US calls for 'immediate' end to Libya oil shutdowns
The US said Wednesday it was "deeply concerned" about an ongoing closure of key oil installations in Libya, calling for the shutdowns to end "immediately".
The closure of several sites this month, including oilfields and export terminals, has seen Libya's output halve to around 600,000 barrels per day.
"The United States is deeply concerned by the continued oil shutdown, which is depriving Libyans of substantial revenue," the US embassy in Tripoli said.
"Responsible Libyan leaders must recognise that the shutdown harms Libyans throughout the country and has repercussions across the global economy, and should end it immediately," it added in a statement.
.@UfukNecat examines why warlord Khalifa Haftar is blockading oil in Libya, and the effect it's having on the country ⬇https://t.co/7Z4VVmrksD— The New Arab (@The_NewArab) April 28, 2022
The closures follow the latest political fissure in the North African country, which in February saw parliament select a new prime minister - ex-interior minister Fathi Bashagha - in a direct challenge to Tripoli-based premier Abdulhamid Dbeibah.
Analysts say eastern Libyan forces who back Bashagha have forced the closure of the oil facilities in a bid to press Dbeibah to step down, but the incumbent insists he will only hand power to an elected successor.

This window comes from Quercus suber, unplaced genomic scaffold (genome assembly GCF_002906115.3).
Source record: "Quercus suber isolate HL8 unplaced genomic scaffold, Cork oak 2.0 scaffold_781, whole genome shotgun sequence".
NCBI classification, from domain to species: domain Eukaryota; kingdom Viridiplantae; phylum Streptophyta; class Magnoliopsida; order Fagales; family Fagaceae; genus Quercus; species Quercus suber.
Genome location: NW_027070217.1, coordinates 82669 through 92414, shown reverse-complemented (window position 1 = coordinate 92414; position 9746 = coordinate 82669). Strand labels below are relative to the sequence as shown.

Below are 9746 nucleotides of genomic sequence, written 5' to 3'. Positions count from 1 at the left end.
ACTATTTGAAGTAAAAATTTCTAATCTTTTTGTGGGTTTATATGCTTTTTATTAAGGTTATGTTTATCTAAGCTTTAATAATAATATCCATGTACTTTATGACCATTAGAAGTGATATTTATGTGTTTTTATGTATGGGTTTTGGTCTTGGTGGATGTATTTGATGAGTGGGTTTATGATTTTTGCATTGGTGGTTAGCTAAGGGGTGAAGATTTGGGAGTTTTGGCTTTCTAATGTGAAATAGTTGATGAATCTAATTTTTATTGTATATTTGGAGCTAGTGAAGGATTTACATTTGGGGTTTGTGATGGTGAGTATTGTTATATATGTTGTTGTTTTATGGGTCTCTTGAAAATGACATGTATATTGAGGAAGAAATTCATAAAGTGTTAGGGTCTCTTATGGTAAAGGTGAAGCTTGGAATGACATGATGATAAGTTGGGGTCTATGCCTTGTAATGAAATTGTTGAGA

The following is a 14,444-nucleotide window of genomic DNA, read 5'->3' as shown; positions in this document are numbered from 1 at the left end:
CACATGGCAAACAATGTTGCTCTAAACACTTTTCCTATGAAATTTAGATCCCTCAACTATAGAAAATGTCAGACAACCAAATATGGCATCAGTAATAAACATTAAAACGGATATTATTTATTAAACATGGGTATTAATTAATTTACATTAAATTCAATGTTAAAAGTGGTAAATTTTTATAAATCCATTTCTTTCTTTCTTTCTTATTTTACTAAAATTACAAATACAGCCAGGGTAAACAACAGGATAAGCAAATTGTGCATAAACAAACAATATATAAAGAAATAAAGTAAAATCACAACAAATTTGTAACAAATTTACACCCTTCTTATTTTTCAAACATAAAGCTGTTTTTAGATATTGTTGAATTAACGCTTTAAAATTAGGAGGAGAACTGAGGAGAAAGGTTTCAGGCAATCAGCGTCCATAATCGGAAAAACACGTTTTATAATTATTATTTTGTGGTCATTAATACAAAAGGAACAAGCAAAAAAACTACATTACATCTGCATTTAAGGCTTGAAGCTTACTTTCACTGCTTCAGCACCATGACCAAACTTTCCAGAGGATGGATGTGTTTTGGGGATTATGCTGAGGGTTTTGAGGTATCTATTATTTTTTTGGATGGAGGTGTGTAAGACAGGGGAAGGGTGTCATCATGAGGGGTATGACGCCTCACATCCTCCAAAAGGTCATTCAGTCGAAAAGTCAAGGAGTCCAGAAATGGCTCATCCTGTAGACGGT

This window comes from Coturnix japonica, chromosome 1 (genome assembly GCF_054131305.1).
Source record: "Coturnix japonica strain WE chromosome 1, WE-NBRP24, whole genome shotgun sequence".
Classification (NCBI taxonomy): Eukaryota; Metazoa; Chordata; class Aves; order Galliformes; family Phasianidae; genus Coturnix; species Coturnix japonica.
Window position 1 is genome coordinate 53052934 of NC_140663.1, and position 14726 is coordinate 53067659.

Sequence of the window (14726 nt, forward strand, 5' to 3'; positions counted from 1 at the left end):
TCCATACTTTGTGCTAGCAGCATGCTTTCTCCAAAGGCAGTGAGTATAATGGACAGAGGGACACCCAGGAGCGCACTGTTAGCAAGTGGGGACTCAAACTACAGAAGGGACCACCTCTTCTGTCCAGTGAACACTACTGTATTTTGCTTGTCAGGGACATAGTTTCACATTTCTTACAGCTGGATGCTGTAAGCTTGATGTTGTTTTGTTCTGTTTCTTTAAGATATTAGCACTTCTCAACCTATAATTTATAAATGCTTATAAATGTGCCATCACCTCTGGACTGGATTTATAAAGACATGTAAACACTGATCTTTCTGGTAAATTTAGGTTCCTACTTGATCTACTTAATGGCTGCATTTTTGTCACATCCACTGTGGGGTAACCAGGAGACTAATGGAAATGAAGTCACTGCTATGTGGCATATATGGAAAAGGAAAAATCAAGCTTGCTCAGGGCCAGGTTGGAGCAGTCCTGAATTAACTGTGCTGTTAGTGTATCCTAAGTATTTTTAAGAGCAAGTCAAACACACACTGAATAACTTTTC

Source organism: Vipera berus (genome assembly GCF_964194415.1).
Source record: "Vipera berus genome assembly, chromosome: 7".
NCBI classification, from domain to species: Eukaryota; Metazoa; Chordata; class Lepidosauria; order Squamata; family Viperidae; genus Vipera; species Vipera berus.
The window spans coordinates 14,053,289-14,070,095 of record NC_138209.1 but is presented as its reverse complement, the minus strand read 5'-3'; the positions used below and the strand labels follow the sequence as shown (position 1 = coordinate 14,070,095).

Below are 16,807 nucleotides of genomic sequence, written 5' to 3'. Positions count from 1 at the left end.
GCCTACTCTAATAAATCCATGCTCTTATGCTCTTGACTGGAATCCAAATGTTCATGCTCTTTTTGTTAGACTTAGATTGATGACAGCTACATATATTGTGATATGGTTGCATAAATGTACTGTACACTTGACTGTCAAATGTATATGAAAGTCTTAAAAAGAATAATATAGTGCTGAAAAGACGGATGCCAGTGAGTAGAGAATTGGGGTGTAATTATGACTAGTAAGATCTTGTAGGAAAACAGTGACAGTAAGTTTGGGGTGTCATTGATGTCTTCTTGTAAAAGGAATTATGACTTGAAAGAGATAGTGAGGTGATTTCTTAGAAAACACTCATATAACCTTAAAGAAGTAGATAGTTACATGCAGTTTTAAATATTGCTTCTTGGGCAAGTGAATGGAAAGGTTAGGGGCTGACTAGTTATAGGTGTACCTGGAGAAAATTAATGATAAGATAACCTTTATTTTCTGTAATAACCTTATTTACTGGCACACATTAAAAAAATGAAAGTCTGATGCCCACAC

Libya's reduced output also comes as global oil prices remain under pressure since Russia, an OPEC+ producer, invaded Ukraine in February.
The political bloc supporting Bashagha is aligned with Libya's eastern-based strongman Khalifa Haftar, who in 2019-20 led a failed offensive against Tripoli, accompanied by his forces blockading oilfields.
Haftar's external backers include Russia.
The US embassy also said it was continuing to press for the "creation of a temporary Libyan financial mechanism" that would "prevent the diversion of funds for partisan political purposes."
Analysts say the latest blockade was triggered by the National Oil Corporation agreeing to transfer $8 billion in oil revenues to Dbeibah's government.
Libya has been mired in conflict for long stretches since longtime dictator Muammar Gaddafi was deposed and killed in a NATO-backed uprising in 2011.